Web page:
Friday, June 2, 2017

Chapter 3 of Book 1 of 3 as a sample read

Chapter 3


The three left Bekka’s hotel room for a leisurely breakfast by the pool. Susana ordered a Michalada, and Rebe and Bekka each ordered a Bloody Mary. Bekka ordered hers extra-spicy and one for Rebe without any spice. The three each ordered a boiled shrimp for garnish.
The handsome waiter gave them three menus, and Susana pinched his bum; Rebe gave her a snide look while asking him if it was all right to order a lunch dish for breakfast.
Bekka laughed and said, “Oh yes, please. Let’s have something like PV style shrimp.”
“My thought exactly, Bekka.” Susana, still staring at the waiter, said brazenly, “I think I might like him for breakfast.”
Bekka shook her head in disgust and replied, “We can dress you up, but we cannot take you out. Or should I say, we cannot take the hick out of you.”
“Meow, Bekka!” snapped Rebe.
Last night, after Bekka had told them about Demetrio’s response, they had decided to go to San Miguel de Allende. They now began to plan their trip. Rebe asked Susana if she could drive a manual transmission, and Susana said, “Of course not, I always buy automatics!”
Bekka handed Susana the road map upon which she had highlighted the roads to take and had circled the places to stop for gas. Susana took the map and stared at it for a moment, then made a thoughtful face and turned it upside down.
Bekka snatched the map away and said, “I knew it! You can’t read a map or drive a stick. I’m quite certain that with your long nails, you won’t be able to help load the car either.”
“Maybe I’m not great at those mundane boring things, but I can make you laugh, and I’m great company.”
Bekka turned and said, “Great company for yourself. Since you can’t navigate and can’t drive, you’ll have to sit in the backseat.”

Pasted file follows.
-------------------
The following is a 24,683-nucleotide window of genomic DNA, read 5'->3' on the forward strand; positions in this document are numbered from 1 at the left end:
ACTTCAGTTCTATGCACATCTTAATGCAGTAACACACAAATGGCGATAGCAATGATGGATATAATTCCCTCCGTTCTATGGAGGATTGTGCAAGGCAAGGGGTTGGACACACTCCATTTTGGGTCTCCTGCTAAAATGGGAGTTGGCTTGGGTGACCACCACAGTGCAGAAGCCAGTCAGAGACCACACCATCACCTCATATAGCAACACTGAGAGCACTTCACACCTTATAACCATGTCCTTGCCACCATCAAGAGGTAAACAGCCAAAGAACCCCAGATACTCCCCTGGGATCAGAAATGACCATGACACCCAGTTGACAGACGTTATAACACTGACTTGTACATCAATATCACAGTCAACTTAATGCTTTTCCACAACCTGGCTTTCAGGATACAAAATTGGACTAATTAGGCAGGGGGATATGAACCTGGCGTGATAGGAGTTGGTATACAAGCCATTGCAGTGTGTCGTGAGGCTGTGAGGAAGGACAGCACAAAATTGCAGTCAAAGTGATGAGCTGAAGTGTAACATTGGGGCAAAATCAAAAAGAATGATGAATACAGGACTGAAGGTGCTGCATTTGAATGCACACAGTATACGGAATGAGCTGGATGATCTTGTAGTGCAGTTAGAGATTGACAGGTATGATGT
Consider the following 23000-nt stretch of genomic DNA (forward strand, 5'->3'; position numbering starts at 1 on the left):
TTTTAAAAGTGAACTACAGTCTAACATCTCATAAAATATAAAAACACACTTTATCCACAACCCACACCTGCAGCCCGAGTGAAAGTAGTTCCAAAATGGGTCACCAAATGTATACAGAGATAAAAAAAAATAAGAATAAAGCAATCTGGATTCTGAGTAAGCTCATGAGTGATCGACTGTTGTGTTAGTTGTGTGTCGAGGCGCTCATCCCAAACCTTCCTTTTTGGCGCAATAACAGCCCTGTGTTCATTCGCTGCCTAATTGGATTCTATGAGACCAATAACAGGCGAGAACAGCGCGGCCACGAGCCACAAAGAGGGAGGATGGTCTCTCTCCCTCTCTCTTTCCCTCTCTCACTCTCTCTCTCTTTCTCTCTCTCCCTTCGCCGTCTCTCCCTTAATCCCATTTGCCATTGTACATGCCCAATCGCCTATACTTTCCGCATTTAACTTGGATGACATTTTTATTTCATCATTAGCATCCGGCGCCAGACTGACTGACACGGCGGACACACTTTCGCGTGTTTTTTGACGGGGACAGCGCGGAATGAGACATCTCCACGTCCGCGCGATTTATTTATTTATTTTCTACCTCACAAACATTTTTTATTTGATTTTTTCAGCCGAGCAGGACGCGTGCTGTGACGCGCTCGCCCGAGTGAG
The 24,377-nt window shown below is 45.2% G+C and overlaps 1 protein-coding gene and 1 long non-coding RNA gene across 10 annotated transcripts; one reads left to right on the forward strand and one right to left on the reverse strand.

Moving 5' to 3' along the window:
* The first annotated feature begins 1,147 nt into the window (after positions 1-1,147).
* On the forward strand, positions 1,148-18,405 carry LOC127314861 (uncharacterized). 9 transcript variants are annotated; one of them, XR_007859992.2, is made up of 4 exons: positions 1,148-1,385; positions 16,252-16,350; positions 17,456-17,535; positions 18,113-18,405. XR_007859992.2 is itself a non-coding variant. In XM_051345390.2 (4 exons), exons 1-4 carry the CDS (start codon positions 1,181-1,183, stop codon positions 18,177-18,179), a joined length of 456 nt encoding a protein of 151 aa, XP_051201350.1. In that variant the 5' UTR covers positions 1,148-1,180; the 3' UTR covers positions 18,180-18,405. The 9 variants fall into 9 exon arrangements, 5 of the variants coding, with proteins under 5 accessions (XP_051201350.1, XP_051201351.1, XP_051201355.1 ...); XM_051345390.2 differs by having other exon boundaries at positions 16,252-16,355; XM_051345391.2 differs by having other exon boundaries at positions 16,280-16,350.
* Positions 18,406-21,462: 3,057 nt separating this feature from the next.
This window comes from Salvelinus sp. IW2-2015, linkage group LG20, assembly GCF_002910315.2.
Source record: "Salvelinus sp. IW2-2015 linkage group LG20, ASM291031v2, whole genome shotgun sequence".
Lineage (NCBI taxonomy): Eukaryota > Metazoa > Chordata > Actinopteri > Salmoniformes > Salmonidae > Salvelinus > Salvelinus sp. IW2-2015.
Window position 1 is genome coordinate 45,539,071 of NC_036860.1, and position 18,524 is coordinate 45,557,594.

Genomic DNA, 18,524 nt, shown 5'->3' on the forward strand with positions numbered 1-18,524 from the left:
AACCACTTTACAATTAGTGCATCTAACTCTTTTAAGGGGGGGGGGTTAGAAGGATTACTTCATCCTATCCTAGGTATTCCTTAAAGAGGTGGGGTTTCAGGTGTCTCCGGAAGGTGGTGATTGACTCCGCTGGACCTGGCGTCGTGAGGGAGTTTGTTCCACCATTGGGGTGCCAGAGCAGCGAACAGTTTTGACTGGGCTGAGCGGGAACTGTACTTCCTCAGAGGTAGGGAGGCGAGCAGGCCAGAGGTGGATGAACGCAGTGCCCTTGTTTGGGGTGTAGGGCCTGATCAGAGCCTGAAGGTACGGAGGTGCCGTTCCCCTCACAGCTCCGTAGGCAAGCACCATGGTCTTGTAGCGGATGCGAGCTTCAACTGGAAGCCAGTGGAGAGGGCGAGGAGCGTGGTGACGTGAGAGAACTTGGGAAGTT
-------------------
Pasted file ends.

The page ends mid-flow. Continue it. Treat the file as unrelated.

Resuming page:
“Fine, I wanted to sit in the back anyway. I can sleep the whole way and won’t have to listen to you two chatting constantly.”
Susana and Bekka checked out of the hotel while Rebe went to get the car. When she pulled up, she was excited to see them and yelled, “Road trip!” while giving them a high-five. When the bell hop tried to put the luggage in the trunk, Bekka shook her head and pushed him out of the way.
Rebe started to help put the luggage in the trunk, but Bekka stopped her too and said, “There are three of us, and for the luggage to fit, I need to arrange it properly. Susana is too small to handle luggage, and she might break a nail.”
Rebe looked surprised but let Bekka maneuver the luggage into the small trunk by herself.
Susana, shocked at Bekka’s abruptness, said, “Are you always this bossy, and who made you Queen of the road?"
“It’s my car isn’t it? Would you like to take a bus instead? Also, I forgot to mention that I have some very specific rules of the road; we don’t stop every five minutes to use the bathroom, and we eat in the car to save time.”
Rebe and Bekka set off to San Miguel de Allende in high spirits, looking forward to the adventure ahead of them while Susana sulked in the back seat.
About twenty minutes later, Susana announced that she had to pee. Bekka rolled her eyes, handed Susana an empty styrofoam cup and said, “My car, my rules. We stop only when we need gas, and we do everything else – peeing, eating, and drinking – during that stop. This is a two-day drive, and we don’t need to turn it into a week because of your potty breaks. Just use the damn cup and be careful not to pee on my upholstery. Would you like us to buy you Depends when we stop?”
Rebe looked at Bekka and said, “Shit, Bekka, that’s kind of harsh.”
Bekka replied, “Rebe, I plan on driving throughout all of Mexico, and I’ve developed my system for doing it. Susana should have used the bathroom before we got into the car.”
“I didn’t have to go then,” said Susana with either petulance or growing displeasure. “Anyway, your seats are plastic, so I can clean up any drops of piss back here.”
Bekka said, “My seats are leather! Let me explain this to both of you again: On a road trip you use the bathroom whenever you have an opportunity, not when you feel like you need to. That’s like the basic rule of the road. Haven’t you ever driven long distances?”
Rebe said, “Yes, I have driven long distances, and I usually stop when I have to use the bathroom. By the way, if we ever get to this gas station, which I doubt with Bekka driving 10 miles per hour, we need to switch drivers. Seriously, you drive slower than my Floridian grandmother, and she’s 94!”